Westbound view showing the yard lead and tracks 3-1 crossover as well as the Brunswick Station platform.


Switch machine were of the US&S A-5 variety.  One advantage was that this area was prone to flooding and the pneumatic machines are much more tolerant of water than electric motors.  The 15 switch routes trains between yard tracks 5 and 6.


Another interesting feature is the presence of the CP air value units near to or even in the commuter parking lot!  Talk about convenient.




Old school interlocking logic had different priorities as an extra signal could save a load of expensive relays.  The 16R signal protects the 15 and 17 switches from yard moves after they have passed the 19 switch.  Movements in this direction were at restricted speed only.




Here we see the 24R signal, another intermediateon 3 track separates the #21 crossover from the #19 yard lead switch.


Like everything else that isn't a westbound train on track 1, westbound movements on tracks 1 and 3 are governed by a pair of dwarf signals, the 14L for track 1 and the 26L for track 3.



 The 14L allows for the full set of normal speed signals as well as Approach Medium for the crossovers at EAST BRUNSWICK.  Routes into the yard would either get a Restricting or a Slow Approach for a Restricting at the 24L or 16L.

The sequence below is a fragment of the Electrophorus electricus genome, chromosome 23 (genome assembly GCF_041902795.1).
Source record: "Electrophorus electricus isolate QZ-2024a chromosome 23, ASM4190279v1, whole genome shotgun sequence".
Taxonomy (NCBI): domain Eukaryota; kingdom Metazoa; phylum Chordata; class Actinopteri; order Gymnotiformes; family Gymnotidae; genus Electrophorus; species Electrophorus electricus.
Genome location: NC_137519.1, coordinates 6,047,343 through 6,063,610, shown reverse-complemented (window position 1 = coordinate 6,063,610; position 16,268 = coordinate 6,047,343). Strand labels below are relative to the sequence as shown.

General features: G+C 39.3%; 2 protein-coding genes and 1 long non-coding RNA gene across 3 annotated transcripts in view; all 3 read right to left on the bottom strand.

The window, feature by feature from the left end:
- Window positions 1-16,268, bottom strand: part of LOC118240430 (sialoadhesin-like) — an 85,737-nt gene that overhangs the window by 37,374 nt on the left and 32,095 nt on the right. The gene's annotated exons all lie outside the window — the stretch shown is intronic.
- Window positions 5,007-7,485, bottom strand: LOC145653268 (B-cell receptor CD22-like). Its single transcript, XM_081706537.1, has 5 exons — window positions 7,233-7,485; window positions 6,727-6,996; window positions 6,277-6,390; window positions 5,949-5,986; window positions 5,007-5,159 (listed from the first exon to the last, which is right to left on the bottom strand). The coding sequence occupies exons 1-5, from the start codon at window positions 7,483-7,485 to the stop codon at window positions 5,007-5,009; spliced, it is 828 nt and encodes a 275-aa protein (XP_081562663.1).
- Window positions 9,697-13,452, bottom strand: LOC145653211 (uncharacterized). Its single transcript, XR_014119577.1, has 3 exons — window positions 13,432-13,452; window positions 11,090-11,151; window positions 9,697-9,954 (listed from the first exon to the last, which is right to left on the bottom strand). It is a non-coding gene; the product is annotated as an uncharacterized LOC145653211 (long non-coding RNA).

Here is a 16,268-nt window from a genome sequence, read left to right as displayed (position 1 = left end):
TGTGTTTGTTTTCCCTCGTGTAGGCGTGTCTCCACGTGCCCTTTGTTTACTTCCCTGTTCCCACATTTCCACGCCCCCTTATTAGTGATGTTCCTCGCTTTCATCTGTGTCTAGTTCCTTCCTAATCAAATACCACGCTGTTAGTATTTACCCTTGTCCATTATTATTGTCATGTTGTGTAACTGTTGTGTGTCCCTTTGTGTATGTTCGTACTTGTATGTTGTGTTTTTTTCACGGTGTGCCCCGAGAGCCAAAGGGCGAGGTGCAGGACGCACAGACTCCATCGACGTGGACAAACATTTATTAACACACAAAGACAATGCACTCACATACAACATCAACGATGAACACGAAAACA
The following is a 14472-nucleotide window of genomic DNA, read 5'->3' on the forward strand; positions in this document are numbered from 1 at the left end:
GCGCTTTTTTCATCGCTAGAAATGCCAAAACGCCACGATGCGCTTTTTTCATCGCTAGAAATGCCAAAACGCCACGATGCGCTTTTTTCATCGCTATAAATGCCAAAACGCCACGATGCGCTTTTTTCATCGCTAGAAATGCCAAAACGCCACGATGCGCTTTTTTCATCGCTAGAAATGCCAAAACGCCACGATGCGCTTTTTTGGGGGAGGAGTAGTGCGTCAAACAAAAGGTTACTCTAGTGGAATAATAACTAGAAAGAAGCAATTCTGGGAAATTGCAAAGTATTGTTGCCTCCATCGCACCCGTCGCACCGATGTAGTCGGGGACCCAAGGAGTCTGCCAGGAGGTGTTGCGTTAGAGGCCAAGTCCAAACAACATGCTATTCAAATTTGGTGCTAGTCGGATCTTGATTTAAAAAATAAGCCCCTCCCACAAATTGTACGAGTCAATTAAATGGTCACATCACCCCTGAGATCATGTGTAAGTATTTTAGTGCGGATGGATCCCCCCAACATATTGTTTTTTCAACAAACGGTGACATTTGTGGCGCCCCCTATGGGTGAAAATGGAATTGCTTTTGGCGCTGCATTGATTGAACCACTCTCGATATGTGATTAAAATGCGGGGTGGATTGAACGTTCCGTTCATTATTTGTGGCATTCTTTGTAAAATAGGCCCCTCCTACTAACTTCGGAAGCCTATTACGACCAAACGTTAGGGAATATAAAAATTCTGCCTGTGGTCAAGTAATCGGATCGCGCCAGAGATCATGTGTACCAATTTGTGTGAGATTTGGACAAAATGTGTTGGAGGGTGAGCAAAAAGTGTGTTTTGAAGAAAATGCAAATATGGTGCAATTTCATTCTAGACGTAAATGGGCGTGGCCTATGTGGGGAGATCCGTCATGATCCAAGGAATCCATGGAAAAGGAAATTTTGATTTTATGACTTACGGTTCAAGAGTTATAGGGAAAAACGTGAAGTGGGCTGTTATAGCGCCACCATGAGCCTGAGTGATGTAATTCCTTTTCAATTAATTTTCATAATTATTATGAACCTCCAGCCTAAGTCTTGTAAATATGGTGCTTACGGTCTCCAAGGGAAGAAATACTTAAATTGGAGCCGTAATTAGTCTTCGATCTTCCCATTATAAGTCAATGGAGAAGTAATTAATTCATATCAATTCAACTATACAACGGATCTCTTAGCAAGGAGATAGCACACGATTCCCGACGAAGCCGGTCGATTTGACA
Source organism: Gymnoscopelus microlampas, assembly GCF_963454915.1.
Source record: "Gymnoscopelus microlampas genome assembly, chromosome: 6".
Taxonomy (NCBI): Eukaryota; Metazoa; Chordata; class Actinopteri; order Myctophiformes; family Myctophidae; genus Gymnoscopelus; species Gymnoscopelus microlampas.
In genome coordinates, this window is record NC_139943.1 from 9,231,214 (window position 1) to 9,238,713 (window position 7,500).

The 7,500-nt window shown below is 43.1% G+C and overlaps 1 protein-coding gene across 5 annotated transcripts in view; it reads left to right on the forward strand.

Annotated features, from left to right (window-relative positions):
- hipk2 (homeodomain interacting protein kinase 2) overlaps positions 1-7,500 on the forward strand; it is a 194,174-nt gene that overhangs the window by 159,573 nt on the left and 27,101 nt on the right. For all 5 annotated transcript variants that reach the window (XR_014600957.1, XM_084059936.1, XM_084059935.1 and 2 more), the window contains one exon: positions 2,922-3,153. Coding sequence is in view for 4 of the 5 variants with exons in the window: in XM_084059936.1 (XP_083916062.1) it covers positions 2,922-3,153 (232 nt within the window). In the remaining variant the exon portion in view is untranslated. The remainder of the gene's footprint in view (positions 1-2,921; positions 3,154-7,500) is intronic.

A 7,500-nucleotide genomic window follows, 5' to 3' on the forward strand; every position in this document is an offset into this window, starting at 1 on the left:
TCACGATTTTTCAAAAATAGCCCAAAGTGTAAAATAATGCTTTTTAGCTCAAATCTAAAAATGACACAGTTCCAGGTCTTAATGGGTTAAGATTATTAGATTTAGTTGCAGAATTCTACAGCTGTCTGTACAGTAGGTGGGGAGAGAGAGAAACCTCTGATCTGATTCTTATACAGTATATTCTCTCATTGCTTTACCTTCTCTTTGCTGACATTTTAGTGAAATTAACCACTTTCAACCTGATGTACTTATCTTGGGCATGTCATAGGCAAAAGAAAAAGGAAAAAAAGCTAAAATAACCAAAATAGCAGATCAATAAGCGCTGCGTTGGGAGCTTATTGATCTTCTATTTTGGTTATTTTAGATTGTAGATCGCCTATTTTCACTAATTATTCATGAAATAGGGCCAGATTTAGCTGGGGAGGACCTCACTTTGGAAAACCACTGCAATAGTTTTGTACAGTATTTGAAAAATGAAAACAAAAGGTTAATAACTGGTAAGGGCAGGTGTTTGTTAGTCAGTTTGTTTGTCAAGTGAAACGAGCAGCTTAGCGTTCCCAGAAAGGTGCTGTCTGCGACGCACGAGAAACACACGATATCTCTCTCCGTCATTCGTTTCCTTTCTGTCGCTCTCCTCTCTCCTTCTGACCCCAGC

Trains on track #3 don't get the Slow Approach option on the 26L.  I suspect that at some point both reverse direction signals only offered Restricting into the yard.  Oops, look like the (D) plate fell off there.


Of course in the age of Rule 261 operation many trains do run eastbound on the old westbound track and here is how it looks as Amtrak Train 30 rumbles through the interlocking and past the tower with a Clear signal on the 14L.  In this zoom view you can also see the 21 crossover and the rapid succession of signals for yard moves which I am sure induced more than their fair share of Rule 292 violations.  Oh well, more fun for the tower operator.


Closer shot of the 14L and 26L signals from Train 30.   4 years later and the (D) was never replaced.


Here is a short video clip from the rear of westbound Amtrak Train 29 as is passes through WB's interlocking plant on Track 1 in 2010.



Moving across the yard / parking lot we come to the "eastbound" section of WB interlocking.  As I mentioned before that section consists of a full crossover between tracks 2 and 4.  Eastbound trains are governed on track 2 by the 6LA signal and on track 4 by the 8L.


Both of these signals are positioned at the end of the eastbound MARC platforms on both tracks 2 and 4 and just before the grade crossing to the C&O Canal park.